In parts 1-5 of this series, I tried to bring about a street level look at what I have learned from fire research that has caused me to rethink some things that I was taught, and that I taught others, and how it has given me a new perspective on the importance of understanding fire behavior to be a good firefighter, officer, and incident commander. In Part 5, the final in this series, I want to send a strong message about the importance of blending science and experience.
In any industry, experience should be invaluable to an organization but also recognized that it is not infallible. Experience and understanding create learning at the highest level and lead us to making better decisions. Experience with no understanding can be dangerous, especially when you are successful despite doing something wrong. This leads to a normalization of deviance that can often end with tragedy and leaves everyone scratching their head thinking, “What went wrong? We have done it that way 100 times and it’s always worked.” Just as “no one getting hurt” should never be the sole indicator of a good operation, neither should we assume that any positive outcome was without problems or that someone getting injured is necessarily an indication of a bad decision or operation. We constantly operate and make decisions in situations with only partial information and understanding of our environment. We should thoroughly analyze to understand and appreciate those moments in which we do things wrong and get lucky with a positive outcome. We should discuss them openly and honestly without fear of retribution or punitive discipline.
Our goal should be to gain a year of understanding vs. just gaining a year of experience with each trip around the sun that has exposed us to incidents, training, and critiques. We don’t want to be the person with one year of experience 30 times over or be the poster child for insanity.
Science used to conduct fire research is done to provide us with understanding, not instructions. I think this is sometimes lost in the quest of finding “the answer” and perceived instant expertise gained through understanding with no experience or context. We have all known that person who, when you ask what time it is, explains to you how to build a watch. Or that person who scored number one on the written test but can’t make water come out of the end of the hose. In the firefighting world, it is my belief that knowledge without experience or experience without knowledge is equally limiting.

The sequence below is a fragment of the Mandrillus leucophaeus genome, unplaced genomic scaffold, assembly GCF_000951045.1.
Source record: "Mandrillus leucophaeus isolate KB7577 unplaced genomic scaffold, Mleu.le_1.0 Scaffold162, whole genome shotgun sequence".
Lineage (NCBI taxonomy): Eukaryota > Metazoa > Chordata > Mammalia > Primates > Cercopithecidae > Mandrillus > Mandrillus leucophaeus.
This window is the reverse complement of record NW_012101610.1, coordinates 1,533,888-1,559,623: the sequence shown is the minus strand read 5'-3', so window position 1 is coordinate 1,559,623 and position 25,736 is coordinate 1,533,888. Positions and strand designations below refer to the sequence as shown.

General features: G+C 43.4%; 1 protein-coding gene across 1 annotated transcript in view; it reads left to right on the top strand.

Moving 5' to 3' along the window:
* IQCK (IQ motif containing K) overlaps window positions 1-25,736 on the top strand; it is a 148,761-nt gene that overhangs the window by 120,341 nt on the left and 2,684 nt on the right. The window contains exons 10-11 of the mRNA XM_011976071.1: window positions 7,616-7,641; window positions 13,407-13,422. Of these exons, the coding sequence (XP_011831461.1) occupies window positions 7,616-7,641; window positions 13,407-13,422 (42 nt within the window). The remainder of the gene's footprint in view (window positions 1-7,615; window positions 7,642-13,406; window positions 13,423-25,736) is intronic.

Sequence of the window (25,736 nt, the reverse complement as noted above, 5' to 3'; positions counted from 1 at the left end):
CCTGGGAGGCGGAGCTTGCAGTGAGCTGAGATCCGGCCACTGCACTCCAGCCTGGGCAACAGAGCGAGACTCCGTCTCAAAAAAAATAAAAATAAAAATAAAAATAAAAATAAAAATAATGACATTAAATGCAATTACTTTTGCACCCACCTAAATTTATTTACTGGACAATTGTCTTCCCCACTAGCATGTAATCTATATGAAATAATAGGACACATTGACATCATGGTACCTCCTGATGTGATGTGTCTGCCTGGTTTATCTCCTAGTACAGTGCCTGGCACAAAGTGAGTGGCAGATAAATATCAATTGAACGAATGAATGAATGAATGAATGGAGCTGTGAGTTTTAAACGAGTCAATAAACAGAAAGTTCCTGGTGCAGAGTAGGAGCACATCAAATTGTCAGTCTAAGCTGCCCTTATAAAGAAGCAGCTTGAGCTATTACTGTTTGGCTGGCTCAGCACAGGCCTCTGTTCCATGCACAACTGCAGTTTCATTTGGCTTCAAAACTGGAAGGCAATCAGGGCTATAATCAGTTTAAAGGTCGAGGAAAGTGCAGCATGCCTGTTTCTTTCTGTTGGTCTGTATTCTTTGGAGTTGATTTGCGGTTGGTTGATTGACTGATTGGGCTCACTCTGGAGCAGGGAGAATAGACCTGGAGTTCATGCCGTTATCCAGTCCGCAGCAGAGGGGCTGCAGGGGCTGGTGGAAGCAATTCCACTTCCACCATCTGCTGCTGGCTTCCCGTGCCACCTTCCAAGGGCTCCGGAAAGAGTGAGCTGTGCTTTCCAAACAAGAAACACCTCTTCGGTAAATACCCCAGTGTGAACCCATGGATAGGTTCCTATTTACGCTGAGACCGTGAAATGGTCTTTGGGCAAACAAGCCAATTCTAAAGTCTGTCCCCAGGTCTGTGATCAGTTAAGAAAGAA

Science provides us with the all-important answers to “why” things do what they do – why this happens or doesn’t happen. Understanding and teaching the “why” are often foregone in today’s training for two reasons: First, maybe the instructor doesn’t know the why so he can’t offer it up. Second may be the attachment to the early industrial age training methods that only teach “how.” There are still instructors telling recruits, “We did not hire you to think, we hired you for your back … your job is to do what you are told to do!”
Generation Instant Expert
With the instant access and flow of information on any subject that you can imagine, there is an inner desire or expectation of many younger members for instant expertise. This is evident all over the Internet, in our magazines, in pop-up training companies, and so forth. Because information is so readily available, it can be digested by anyone very quickly and regurgitated in a variety of formats. This is not altogether bad – it just needs to be kept in perspective. These members should be encouraged by those with experience because they are the future of our service. As a Southerner, you can taste the difference between instant grits (1 minute in the microwave – nasty), quick grits (10 minutes on the stove – not bad), and regular grits (30 minutes on the stove – delicious!) They are all grits and will fill you up, but the experience is very different. We can’t just criticize those who jump from rookie to national speaker on all things fire in their first three years, but we should help guide them toward gaining experience to put their knowledge in context.
One of the hardest things to approach with our younger aspiring experts is the understanding that there is no checklist or playbook with all the answers to every situation. Many don’t want to take the time to understand the “why”; they just want you to tell them what you should do when. We must realize that there is a big difference between a mechanic and a parts changer. The mechanic can diagnose the problem and understand the relationship of all the working parts. The parts changer hears the brakes squeaking and changes the brake pads with no consideration of the other components that make the wheels work and stop the car.
Fire Behavior and Dynamics